updated 5/5/2004 9:30:33 AM ET 2004-05-05T13:30:33

MCI has agreed to pay $27 million to settle claims it improperly charged the government for costs related to a federal contract, the Justice Department announced Tuesday.

The settlement was approved by the U.S. Bankruptcy Court, which is presiding over the financial restructuring of the company once known as WorldCom Inc., of which MCI was a part. This month, the company now known only as MCI emerged from bankruptcy and shed more than $35 billion in debt.

The civil settlement resolves Justice Department allegations that MCI knowingly passed to the government certain fees and costs from 1999 to 2004 that were in excess of the amounts allowed under its contract with the General Services Administration.

The allegations were brought by a whistle-blower under the False Claims Act, which allows private citizens to sue on behalf of the United States.

"This settlement illustrates the Justice Department's determination to recover funds that are owed to the United States," said Peter Keisler, assistant attorney general for the civil division.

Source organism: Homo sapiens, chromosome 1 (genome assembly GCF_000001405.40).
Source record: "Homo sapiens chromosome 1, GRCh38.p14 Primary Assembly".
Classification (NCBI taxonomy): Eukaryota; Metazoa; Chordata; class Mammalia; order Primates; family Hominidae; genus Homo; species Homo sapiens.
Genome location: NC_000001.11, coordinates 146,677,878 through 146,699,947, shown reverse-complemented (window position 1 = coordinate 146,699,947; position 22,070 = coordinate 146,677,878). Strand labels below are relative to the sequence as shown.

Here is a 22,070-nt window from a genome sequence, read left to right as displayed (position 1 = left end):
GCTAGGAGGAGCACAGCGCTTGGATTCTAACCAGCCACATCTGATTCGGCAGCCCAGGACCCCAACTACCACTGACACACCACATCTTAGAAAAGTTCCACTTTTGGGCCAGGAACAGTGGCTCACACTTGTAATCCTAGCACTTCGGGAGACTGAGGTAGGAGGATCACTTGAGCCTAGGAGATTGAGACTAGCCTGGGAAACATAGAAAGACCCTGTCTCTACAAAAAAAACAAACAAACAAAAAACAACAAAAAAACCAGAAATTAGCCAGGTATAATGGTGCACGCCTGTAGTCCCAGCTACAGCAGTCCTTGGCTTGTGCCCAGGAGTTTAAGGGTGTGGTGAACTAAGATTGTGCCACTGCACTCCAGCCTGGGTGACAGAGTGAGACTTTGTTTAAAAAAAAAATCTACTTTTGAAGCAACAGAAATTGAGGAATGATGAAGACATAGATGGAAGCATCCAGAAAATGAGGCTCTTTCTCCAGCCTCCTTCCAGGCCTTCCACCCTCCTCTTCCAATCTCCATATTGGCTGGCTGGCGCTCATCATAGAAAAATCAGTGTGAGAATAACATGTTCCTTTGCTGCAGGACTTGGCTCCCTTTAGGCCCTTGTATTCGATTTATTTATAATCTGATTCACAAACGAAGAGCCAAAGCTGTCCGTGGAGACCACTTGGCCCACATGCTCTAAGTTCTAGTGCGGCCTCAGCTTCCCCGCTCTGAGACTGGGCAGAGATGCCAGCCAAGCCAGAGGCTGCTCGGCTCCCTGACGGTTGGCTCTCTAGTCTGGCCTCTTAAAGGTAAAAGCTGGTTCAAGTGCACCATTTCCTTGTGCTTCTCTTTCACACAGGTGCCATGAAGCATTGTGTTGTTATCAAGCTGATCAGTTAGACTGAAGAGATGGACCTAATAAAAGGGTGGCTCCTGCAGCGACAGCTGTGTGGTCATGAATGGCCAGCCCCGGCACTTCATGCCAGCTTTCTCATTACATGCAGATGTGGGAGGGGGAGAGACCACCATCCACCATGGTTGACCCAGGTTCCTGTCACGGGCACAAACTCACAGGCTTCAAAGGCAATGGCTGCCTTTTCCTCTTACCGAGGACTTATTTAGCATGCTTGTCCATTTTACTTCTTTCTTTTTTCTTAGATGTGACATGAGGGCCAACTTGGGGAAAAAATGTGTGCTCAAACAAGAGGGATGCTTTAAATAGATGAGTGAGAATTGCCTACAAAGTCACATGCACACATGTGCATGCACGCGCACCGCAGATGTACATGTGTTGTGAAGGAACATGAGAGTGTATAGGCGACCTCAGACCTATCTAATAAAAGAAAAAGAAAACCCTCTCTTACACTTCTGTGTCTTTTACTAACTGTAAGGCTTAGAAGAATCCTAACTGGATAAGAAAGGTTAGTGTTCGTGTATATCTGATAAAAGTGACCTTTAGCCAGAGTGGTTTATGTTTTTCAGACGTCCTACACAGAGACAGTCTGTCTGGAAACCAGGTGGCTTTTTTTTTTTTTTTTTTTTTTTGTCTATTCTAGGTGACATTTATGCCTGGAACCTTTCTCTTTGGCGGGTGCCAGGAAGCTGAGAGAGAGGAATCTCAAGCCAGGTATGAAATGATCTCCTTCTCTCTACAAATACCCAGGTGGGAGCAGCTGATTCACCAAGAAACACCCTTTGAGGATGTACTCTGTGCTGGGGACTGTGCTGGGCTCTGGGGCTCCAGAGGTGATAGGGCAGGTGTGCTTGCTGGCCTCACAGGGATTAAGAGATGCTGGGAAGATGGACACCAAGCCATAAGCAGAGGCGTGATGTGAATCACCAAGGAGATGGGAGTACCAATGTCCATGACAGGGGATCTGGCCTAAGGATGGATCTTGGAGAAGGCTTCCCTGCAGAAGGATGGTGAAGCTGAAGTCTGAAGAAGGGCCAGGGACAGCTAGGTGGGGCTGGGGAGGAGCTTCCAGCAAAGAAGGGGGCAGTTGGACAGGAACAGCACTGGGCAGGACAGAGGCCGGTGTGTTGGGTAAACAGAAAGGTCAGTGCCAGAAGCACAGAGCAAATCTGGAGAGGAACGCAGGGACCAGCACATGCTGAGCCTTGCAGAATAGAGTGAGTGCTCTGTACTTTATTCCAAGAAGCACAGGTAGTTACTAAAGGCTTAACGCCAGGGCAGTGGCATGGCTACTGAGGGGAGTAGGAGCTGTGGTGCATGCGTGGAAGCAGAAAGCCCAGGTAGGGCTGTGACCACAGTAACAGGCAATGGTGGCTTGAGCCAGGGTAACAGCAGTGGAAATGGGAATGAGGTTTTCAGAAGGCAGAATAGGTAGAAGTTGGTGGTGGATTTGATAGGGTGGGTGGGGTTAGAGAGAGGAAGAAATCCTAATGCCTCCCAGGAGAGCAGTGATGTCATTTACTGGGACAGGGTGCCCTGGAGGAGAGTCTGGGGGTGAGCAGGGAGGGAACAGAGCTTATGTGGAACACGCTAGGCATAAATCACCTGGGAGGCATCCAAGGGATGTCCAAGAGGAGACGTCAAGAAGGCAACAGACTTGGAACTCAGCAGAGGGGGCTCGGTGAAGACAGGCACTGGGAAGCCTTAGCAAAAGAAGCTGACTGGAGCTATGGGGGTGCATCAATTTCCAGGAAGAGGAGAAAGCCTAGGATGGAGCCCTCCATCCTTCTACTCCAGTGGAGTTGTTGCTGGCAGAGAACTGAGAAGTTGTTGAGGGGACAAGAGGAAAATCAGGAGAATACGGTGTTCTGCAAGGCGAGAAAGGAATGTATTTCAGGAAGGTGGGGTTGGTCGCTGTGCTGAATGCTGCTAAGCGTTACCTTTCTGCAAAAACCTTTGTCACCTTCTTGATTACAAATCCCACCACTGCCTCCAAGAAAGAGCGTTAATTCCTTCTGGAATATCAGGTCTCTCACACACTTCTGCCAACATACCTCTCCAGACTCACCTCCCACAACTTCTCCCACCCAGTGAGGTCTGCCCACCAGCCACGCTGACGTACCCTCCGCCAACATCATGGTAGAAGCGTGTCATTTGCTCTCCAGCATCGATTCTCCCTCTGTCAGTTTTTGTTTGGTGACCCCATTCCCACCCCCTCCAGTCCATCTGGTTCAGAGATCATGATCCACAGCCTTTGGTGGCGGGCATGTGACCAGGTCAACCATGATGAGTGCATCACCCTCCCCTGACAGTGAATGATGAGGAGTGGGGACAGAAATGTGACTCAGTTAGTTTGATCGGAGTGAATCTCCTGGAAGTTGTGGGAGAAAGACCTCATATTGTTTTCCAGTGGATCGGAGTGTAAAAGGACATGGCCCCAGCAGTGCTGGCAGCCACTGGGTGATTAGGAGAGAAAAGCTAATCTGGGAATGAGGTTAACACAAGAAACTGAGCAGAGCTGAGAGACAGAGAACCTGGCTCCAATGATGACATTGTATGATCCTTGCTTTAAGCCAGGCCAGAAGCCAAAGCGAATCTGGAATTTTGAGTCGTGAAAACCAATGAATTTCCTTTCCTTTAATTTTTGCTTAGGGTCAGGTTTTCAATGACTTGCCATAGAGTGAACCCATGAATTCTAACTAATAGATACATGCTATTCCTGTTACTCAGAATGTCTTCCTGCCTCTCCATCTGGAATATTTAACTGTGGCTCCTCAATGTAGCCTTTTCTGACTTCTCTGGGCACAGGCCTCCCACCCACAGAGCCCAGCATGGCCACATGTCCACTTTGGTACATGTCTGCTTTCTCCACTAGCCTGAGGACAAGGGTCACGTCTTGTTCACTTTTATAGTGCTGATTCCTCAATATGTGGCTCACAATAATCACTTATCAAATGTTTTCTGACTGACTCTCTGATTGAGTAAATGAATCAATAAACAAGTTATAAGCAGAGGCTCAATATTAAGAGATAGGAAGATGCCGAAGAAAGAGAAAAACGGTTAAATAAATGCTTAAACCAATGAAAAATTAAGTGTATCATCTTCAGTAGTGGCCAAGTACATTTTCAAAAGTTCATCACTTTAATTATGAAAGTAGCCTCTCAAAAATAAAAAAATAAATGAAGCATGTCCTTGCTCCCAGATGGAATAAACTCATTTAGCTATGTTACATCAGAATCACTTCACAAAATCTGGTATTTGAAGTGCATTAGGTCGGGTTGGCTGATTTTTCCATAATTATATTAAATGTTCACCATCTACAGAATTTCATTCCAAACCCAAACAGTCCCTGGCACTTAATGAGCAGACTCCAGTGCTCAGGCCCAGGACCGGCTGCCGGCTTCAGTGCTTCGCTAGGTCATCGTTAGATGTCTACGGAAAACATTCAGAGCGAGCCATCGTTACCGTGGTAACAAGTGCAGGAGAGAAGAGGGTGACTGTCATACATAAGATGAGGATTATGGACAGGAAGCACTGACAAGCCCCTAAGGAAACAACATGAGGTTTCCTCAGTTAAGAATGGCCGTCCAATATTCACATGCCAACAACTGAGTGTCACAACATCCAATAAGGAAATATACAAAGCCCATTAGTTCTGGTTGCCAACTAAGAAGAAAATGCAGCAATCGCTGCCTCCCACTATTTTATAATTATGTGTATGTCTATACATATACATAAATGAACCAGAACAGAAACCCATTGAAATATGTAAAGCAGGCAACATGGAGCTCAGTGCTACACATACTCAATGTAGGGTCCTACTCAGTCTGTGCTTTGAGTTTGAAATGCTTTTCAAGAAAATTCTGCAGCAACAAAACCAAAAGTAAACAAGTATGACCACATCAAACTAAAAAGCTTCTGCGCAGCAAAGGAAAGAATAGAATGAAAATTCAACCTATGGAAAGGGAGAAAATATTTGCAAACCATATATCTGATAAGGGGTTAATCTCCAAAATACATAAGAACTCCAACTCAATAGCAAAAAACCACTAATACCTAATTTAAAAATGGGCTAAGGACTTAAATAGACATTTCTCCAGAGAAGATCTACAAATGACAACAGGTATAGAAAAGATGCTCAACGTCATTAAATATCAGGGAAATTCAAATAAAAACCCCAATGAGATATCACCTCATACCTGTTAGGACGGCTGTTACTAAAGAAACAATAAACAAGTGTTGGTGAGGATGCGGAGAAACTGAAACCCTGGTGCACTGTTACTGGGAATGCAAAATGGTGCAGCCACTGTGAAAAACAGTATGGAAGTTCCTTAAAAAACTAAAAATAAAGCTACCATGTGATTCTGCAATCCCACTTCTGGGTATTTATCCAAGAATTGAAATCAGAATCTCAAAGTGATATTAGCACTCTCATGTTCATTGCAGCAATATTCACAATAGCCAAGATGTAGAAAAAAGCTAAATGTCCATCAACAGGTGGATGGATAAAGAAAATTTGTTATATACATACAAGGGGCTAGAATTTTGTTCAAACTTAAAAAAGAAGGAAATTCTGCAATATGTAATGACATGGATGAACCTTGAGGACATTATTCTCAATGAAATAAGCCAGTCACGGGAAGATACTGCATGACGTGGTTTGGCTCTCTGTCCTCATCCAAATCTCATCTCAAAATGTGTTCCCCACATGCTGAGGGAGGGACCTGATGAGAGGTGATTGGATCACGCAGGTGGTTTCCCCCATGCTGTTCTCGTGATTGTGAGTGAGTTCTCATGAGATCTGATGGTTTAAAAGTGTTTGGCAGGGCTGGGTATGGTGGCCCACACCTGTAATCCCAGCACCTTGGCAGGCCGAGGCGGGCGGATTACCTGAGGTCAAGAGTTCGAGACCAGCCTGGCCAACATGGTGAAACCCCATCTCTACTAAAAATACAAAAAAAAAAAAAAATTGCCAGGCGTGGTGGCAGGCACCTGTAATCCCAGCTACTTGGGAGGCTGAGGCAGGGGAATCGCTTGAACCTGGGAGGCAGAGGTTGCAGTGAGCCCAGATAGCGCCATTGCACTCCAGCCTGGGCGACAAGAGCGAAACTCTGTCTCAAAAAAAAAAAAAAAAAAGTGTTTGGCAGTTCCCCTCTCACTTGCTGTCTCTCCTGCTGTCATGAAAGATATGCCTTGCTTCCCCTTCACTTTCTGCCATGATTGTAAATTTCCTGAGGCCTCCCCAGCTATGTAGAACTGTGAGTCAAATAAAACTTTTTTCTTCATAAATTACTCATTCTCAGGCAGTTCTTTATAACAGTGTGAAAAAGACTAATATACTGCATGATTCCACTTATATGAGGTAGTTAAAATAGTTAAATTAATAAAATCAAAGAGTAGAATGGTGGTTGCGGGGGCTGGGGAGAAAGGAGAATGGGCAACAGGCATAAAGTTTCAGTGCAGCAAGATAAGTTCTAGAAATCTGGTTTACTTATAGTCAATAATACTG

MCI spokesman Peter Lucht said any errors in billing were not intentional and pointed out that GSA has reinstated MCI to bid for new government contracts.

"The dispute essentially involved differing interpretations over contract language," he said. "MCI's position was asserted in good faith and the company had worked with GSA to resolve this over the past months."

Copyright 2004 The Associated Press. All rights reserved. This material may not be published, broadcast, rewritten or redistributed.

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